Washington D.C., Oct 7, 2021 / 03:01 am (CNA).
October is designated by the Catholic Church as the “Month of the Rosary” because in this month the Church celebrates the Marian advocation of “Our Lady of the Rosary” on Oct. 7.
The feast of Our Lady of the Rosary, also celebrated as Our Lady of Victory or Victories, was established by Pope St. Pius V in 1571 to celebrate the miraculous victory of the Christian forces in the Battle of Lepanto on Oct. 7 of that year. Previous to the decisive battle, St. Pius V had requested all Western Christians to pray the rosary; thus he attributed the victory to the power of the Marian prayer rather than the power of ships and cannons.
Two years before establishing the feast, in 1569, Pope St. Pius V officially approved the rosary in its present form with the papal bull Consueverunt Romani Pontifices (“The Roman Pontiffs are accustomed,” the first words of the document). In a development from earlier methods of praying the rosary, the new version included the second half of the Hail Mary, as well as the “Glory Be” prayer at the end of each mystery.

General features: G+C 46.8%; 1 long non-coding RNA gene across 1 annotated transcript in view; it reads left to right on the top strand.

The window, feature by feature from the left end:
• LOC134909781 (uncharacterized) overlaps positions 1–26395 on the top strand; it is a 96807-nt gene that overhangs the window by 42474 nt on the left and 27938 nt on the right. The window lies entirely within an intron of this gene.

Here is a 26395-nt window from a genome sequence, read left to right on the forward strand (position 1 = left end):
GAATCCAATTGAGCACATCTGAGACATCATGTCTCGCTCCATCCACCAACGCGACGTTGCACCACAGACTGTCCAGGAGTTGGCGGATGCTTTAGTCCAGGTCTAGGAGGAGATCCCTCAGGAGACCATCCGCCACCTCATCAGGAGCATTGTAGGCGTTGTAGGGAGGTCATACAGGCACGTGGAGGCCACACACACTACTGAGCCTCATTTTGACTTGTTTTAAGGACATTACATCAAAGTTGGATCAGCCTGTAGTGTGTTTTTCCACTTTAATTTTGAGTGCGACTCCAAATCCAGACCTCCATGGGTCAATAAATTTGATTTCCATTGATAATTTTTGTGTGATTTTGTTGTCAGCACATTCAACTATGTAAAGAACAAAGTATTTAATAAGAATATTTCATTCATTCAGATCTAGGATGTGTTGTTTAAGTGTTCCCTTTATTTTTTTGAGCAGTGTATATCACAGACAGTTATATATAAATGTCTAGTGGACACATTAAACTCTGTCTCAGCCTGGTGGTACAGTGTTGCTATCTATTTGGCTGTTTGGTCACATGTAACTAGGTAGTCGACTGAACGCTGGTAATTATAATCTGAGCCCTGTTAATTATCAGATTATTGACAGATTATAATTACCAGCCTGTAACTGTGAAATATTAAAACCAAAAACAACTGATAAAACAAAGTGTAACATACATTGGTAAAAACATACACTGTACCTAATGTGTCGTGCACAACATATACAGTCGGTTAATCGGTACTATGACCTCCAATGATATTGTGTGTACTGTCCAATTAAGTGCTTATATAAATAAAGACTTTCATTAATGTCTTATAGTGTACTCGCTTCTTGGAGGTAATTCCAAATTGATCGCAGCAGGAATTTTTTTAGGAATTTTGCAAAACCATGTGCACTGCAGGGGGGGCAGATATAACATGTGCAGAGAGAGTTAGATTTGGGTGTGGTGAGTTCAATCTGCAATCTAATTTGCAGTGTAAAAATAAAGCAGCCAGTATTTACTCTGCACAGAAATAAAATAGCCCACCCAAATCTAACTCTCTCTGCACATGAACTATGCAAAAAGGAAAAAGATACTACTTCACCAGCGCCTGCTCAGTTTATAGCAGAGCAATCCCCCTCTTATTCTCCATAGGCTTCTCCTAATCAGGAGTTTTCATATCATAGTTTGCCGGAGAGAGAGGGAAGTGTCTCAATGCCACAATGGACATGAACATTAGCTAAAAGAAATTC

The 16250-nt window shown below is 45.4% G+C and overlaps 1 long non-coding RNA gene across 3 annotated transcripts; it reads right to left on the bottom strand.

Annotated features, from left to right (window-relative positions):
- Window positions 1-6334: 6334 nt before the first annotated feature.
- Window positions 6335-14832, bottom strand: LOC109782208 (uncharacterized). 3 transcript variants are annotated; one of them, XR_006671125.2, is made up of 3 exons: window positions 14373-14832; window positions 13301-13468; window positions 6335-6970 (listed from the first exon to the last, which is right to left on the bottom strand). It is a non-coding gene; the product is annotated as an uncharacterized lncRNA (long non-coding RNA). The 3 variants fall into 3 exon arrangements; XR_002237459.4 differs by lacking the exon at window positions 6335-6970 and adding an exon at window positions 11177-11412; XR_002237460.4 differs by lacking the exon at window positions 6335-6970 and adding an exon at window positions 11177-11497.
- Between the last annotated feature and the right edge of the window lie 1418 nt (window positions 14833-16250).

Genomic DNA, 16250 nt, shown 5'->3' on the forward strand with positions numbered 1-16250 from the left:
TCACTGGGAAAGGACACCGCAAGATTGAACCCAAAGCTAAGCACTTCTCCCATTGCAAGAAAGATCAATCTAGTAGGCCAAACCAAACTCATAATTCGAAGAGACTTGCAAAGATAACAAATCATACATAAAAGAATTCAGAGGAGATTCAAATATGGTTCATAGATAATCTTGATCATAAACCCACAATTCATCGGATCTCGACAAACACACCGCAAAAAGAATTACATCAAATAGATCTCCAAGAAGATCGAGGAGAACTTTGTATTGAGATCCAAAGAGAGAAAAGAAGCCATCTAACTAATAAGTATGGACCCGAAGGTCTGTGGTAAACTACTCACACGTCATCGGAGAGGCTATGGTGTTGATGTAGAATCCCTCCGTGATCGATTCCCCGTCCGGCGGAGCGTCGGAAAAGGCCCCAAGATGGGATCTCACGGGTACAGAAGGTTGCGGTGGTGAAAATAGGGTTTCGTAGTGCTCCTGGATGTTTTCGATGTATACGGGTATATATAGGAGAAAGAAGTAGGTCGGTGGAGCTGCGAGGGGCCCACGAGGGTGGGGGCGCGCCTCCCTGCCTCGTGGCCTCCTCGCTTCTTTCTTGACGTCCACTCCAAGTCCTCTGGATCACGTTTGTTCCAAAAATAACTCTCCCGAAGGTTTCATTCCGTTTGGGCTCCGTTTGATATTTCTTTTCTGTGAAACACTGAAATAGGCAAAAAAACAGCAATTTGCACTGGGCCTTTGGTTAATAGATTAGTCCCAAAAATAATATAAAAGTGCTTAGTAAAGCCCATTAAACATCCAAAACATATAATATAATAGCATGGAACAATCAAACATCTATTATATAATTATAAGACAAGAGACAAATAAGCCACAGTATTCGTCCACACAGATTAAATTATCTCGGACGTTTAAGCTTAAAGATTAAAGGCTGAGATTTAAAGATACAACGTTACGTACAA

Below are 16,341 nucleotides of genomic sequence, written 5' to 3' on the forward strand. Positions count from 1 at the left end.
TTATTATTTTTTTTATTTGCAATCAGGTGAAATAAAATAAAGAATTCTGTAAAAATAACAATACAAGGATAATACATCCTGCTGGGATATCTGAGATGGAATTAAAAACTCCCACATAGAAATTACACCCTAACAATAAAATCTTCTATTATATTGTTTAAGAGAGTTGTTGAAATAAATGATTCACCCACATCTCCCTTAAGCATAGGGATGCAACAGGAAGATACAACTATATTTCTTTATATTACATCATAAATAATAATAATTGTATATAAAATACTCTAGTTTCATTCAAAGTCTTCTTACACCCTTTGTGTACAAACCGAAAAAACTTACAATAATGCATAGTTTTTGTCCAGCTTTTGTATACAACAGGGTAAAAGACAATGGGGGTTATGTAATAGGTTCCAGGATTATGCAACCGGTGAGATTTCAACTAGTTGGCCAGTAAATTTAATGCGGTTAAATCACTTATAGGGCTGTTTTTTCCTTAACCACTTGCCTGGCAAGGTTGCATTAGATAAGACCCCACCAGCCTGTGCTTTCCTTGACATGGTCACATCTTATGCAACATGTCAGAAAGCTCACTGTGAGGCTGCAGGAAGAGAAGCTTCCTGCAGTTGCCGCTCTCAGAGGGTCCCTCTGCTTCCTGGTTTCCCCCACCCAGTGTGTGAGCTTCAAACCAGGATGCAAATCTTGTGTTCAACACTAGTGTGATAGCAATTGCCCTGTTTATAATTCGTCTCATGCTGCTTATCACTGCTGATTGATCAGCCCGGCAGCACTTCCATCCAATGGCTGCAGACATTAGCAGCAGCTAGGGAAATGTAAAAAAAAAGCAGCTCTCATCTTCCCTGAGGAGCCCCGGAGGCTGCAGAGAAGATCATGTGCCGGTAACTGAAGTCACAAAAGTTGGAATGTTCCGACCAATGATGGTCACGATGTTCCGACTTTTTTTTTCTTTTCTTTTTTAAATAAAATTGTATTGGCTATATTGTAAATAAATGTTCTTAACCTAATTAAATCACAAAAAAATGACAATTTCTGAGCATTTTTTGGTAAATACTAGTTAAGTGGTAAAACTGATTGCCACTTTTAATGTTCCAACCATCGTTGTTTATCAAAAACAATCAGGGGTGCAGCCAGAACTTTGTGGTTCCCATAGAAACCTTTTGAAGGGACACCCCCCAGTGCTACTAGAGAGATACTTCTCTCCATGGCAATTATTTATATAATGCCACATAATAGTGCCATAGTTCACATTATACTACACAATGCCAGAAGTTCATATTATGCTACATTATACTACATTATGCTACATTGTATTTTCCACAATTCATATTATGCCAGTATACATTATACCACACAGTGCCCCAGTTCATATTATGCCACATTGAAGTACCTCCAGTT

In Consueverunt Romani Pontifices, St. Pius V established the two essential elements of the rosary: vocal prayer and mental prayer. This fact has been highlighted by all Marian saints, especially Louis-Marie Grignion de Montfort (1673 – 1716), author of popular Marian books such as “The Admirable secret of the Rosary,” “True Devotion to the Blessed Virgin,” and “Methods for Saying the Rosary.”
The dedication of the month of October to the Holy Rosary became common in the Church thanks to Pope Leo XIII, an enthusiastic promoter of the rosary. In the span of only five years, Pope Leo wrote eleven encyclicals on the rosary.
St. John Paul II called the rosary his favorite prayer, “in which we meditate with Mary upon the mysteries which she as a Mother meditated on in her heart (Lk. 2:19.).”
If you value the news and views Catholic World Report provides, please consider donating to support our efforts. Your contribution will help us continue to make CWR available to all readers worldwide for free, without a subscription. Thank you for your generosity!